Wednesday, March 2, 2011

No Reward Sought Or Needed

With Russel Norman's excessive suggestion of an "earthquake tax" on already overtaxed (and recently tax-increased kiwi citizens) still ringing in my ear, comes another excessive suggestion - this time from Australia, but with implications here.
Sydney Morning Herald's Michael Gordon strongly questions his PM Julia Gillard's idea of a new ''national emergency medal''. Bear with me as I paraphrase him...
After the Queensland floods Gillard announced the idea of a new medal for those who'd performed extraordinary acts of service during the emergency: a national emergency medal, recognising extraordinary or sustained services to others during times of disaster (to be backdated to cover the 2009 Victorian bushfires). She also mentioned a new scheme to ensure everyone who helped with the floods rescue and recovery effort in their community received "due acknowledgement".
Nice sentiment, but Gordon sees several problems:
(1) Plenty of scope exists already to recognise heroism and community service. The danger of a new award, distinguishing acts of heroism in national emergencies from other situations, is that it will debase the value of existing awards.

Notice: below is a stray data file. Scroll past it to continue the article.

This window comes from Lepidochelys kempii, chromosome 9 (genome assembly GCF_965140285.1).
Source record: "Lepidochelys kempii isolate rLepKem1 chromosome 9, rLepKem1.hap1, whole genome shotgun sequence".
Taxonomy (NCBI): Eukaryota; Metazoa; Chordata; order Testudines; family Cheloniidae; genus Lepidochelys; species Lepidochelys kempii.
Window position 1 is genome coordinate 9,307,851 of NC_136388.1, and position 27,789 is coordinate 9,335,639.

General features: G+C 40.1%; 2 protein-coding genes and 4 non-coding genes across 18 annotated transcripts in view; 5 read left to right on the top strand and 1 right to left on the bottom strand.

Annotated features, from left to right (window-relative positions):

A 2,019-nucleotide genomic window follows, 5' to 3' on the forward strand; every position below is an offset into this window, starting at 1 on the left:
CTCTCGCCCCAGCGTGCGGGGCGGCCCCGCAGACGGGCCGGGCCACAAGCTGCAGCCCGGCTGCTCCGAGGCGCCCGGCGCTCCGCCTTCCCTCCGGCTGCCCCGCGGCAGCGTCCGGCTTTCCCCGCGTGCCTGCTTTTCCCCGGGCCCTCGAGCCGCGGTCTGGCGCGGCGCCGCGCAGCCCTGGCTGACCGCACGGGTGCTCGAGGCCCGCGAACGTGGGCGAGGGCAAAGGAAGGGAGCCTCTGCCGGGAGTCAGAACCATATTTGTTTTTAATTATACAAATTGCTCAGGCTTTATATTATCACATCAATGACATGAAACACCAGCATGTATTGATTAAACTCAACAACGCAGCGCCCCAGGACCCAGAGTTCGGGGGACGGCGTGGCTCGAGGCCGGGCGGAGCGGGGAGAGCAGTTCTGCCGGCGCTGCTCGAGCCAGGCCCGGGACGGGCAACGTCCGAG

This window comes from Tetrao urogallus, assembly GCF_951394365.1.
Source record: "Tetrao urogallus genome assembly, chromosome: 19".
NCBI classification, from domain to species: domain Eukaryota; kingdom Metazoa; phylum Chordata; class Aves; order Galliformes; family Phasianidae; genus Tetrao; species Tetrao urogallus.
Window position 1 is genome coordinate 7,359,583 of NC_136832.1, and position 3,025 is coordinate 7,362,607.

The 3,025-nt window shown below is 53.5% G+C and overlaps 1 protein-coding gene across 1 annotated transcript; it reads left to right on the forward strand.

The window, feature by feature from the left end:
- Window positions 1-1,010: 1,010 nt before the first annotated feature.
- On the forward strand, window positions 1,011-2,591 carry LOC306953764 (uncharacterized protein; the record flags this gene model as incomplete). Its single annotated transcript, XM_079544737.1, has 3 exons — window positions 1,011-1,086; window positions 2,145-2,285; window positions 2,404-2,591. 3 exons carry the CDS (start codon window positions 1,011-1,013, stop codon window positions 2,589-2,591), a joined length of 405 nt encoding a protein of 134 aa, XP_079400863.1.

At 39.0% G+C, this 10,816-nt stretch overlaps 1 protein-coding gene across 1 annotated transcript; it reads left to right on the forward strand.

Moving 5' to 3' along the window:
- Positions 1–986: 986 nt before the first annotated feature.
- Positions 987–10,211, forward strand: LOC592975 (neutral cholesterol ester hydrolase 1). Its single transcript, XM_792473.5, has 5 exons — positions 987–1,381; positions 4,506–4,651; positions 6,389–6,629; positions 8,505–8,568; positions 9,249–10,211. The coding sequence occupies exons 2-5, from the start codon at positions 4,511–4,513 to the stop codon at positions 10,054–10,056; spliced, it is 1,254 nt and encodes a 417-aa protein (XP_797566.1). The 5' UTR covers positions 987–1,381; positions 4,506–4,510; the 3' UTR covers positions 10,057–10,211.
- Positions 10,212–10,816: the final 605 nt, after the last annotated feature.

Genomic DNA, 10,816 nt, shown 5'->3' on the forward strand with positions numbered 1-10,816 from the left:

(2) Why highlight individual acts of courage and community service during emergencies, when these events have been defined by collective acts of humanity and sacrifice on an almost universal scale?
There's no upside to the death and destruction of the Oz floods or the Christchurch earthquake, but much to admire in the response from those who stepped up to the plate. They helped because they just did - without wanting any reward. That determination to help each other transcends all boundaries.
(3) And that's another concern: in a world increasingly without borders, why limit recognition to domestic catastrophes? Would that make the Oz rescuers in Christchurch ineligible?
Any idea for a national emergency medal should be dumped. It risks underplaying acts of basic human kindness by entire communities.
Let's hope no-one suggests the same idea here in NZ!

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